Okay, I admit to some obsessive behavior back in my homesteading days. It is true. I had a rig that measured the high and low temperatures of inside the house, outside the house, inside the greenhouse, four inches down in the garden soil, and I can’t believe I also kept track remotely of the temperatures in the middle of my compost pile. This system was all connected to a monitor in my kitchen by means of wires, lots of wires. In theory, it seemed like a good idea. In practice I kept accidentally cutting the wires with a shovel or a spade or some other tool of mass destruction.
In recent years I have tried to simplify things on the weather monitoring side of my life. For years now I’ve had a big two foot long rain gauge that has worked pretty well, except for those few years I forgot to bring it in for winter so it was broken by freezing water. Called EZ-Read Rain Gauge available at National Garden Association. I’ve tried a number of indoor/outdoor thermometers that have a sensor on a wire that you stick out through a window frame. After moving several times and forgetting to take the device, I opted for a thermometer in the house and a separate large thermometer on the back porch.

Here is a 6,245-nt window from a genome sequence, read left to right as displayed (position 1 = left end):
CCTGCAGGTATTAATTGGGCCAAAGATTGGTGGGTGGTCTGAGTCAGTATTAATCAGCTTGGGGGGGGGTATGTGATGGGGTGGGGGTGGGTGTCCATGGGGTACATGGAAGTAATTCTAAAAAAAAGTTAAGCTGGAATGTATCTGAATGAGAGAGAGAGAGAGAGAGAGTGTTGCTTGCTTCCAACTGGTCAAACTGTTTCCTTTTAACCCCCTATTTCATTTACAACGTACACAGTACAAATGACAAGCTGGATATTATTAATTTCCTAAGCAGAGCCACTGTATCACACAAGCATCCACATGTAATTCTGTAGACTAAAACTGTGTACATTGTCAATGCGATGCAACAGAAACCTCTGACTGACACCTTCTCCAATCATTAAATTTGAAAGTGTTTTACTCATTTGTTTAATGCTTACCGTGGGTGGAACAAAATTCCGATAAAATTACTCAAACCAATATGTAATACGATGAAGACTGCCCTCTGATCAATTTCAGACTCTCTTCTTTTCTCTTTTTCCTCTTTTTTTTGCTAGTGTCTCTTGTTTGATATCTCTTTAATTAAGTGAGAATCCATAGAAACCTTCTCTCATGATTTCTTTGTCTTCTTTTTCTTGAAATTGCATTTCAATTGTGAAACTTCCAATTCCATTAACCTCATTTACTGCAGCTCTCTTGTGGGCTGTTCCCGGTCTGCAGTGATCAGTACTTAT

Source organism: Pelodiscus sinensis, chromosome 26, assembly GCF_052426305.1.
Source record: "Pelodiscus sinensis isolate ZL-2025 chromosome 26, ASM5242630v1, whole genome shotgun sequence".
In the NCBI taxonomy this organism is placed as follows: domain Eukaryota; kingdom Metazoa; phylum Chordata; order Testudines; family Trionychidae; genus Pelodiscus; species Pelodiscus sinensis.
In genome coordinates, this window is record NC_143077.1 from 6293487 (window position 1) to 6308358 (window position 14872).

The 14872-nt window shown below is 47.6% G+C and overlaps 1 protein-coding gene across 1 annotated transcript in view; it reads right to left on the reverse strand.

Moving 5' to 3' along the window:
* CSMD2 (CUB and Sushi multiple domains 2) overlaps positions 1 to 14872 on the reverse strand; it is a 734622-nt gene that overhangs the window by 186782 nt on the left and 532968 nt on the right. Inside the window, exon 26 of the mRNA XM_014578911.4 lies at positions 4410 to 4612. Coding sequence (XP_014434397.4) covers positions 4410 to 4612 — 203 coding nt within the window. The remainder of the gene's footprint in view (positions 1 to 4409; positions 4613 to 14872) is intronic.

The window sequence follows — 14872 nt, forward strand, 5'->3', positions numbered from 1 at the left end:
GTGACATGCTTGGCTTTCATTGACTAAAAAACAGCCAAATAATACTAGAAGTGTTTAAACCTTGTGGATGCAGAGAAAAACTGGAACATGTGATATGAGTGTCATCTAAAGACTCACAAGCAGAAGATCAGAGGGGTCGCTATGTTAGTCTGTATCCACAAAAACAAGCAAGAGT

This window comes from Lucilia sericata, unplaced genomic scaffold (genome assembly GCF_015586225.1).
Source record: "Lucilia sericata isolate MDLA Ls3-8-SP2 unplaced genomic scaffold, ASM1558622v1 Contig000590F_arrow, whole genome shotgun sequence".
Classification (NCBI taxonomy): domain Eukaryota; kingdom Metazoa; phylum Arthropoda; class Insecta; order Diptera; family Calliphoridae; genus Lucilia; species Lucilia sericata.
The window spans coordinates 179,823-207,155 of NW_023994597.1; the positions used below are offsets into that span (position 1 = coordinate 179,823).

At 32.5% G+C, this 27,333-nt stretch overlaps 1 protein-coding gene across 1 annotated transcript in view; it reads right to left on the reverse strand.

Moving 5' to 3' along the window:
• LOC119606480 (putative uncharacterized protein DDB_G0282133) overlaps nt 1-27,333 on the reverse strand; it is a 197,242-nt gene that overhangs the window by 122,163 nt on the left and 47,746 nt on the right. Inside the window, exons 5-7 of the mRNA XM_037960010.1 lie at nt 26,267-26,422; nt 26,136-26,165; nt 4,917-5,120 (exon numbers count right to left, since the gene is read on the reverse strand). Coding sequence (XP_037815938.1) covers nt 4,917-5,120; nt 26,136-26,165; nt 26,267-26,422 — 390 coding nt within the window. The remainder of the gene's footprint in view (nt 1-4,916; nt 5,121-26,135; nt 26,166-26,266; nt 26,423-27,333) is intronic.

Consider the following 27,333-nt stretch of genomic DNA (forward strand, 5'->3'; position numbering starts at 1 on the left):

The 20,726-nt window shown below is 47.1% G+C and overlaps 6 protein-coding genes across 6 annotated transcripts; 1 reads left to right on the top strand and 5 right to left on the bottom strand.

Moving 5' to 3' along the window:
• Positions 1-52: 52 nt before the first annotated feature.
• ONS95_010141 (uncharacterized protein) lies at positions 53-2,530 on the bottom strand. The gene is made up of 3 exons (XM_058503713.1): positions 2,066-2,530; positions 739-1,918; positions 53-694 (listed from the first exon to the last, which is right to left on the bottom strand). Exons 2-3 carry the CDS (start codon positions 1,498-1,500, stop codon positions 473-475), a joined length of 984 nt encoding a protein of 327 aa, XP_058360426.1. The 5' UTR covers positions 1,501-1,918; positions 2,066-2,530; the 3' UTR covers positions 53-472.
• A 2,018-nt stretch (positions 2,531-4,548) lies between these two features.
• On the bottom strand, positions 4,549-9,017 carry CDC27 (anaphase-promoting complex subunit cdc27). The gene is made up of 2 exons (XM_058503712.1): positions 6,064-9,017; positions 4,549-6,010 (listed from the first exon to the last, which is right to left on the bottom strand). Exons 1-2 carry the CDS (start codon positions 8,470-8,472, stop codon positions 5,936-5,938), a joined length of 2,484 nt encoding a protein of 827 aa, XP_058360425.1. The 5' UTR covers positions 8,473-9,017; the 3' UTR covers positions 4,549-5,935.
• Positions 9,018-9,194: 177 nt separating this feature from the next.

You may not believe this but my favorite weather tool is what is called a Maine Weather Stick. (From their ad) Maine Woodsman’s Weather sticks have been predicting the weather, delighting their owners, and amazing new acquaintances all around the world for over ten years. Long before that the Abanaki Indians probably used them as hostess gifts when they went to dinner in neighboring wigwams! Hang on an outside wall or door casing exposed to the weather, stick bends down to foretell foul weather up for fair (unless you’ve hung it upside down – the hole goes on top)! approximately 12″ – 16″ long. Each stick comes packaged with story of weather stick and simple instructions. For only 8$ get your weather stick athttp://mainelineproducts.com/retail/.
Oh yes, one additional confession. Eons ago, when I got out of the navy, my Dad gave me a nicely finished wooden plaque with a barometer, a thermometer and a humidistat mounted with pretty brass fittings. I have had that rig hanging on a wall someplace in all my many residences including in my current abode, and I have never used it. It seems like a good idea to keep track of the barometric reading, but after setting it a couple of times for two or three days, it gets forgotten.
As I have mentioned earlier is several of these potager posts, my favorite measuring tool is a soil thermometer. I described them and their use in a blog post on March 25th; go to the blog search and type in “soil temperature”.
What’s Going In Nature
The Monarch butterflies are arriving from Mexico and the juncos are going north to the Arctic. We expect many fewer Monarchs because of terrible storms in Mexico this winter where the Monarchs were living.